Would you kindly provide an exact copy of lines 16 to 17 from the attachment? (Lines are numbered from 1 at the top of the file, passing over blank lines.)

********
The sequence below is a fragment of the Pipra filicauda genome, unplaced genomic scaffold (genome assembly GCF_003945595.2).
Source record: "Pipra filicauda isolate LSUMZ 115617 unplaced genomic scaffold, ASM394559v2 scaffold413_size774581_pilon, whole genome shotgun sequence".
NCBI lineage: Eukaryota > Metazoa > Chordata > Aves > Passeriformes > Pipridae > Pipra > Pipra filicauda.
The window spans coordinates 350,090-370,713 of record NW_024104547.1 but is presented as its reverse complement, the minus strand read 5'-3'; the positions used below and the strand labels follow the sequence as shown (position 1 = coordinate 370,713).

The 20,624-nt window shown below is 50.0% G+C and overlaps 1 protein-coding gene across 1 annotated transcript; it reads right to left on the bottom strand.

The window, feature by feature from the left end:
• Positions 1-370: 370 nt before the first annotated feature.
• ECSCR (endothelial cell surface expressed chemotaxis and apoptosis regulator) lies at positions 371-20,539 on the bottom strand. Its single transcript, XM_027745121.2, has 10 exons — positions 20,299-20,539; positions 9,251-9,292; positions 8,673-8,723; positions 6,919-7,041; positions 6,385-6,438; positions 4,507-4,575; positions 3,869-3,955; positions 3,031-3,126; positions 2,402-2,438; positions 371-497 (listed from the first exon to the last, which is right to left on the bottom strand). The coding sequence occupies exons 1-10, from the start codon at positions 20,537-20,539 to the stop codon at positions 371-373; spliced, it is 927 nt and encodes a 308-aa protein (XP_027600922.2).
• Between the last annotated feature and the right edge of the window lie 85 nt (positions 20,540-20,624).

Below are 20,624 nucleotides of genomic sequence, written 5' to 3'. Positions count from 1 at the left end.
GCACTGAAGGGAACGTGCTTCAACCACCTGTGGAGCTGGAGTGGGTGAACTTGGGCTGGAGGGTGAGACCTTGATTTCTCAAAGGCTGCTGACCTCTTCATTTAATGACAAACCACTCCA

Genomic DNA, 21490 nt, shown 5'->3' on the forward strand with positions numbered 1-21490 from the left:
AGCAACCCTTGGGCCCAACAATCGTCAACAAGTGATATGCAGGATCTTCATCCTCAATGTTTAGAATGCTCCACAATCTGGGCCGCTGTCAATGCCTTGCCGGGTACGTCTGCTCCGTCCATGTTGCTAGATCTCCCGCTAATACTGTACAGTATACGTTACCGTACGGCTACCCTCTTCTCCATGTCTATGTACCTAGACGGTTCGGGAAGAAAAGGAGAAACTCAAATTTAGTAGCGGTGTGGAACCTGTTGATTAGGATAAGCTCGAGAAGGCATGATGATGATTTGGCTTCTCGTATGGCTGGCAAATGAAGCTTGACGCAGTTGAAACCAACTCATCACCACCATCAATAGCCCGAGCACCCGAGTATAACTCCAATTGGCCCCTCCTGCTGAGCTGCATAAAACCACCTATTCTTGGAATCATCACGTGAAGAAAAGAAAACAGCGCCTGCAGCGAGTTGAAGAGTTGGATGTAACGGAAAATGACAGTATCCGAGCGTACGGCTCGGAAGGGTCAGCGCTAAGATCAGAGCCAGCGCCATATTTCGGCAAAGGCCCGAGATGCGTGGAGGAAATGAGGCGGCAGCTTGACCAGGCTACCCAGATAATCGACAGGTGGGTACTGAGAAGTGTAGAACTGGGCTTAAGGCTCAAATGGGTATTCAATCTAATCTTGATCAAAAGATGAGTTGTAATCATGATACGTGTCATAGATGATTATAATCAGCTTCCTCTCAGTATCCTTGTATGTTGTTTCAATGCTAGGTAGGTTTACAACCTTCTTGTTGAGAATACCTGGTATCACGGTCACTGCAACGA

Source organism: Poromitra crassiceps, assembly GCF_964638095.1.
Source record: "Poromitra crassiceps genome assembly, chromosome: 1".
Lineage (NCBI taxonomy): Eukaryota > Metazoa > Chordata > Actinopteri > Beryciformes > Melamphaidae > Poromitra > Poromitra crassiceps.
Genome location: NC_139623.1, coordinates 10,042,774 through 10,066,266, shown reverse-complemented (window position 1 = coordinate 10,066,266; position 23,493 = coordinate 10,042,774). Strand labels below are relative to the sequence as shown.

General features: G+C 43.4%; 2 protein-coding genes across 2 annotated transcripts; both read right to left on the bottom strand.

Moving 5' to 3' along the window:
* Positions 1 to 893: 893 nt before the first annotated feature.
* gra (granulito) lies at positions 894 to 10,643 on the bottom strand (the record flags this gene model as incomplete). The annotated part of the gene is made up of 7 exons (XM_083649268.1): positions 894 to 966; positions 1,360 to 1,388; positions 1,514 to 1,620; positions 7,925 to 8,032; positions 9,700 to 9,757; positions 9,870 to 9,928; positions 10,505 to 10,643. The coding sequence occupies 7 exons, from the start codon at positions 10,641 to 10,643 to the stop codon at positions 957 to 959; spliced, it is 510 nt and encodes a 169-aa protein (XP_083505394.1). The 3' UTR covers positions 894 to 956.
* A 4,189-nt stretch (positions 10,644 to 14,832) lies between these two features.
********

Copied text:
Lineage (NCBI taxonomy): Eukaryota > Metazoa > Chordata > Actinopteri > Beryciformes > Melamphaidae > Poromitra > Poromitra crassiceps.
Genome location: NC_139623.1, coordinates 10,042,774 through 10,066,266, shown reverse-complemented (window position 1 = coordinate 10,066,266; position 23,493 = coordinate 10,042,774). Strand labels below are relative to the sequence as shown.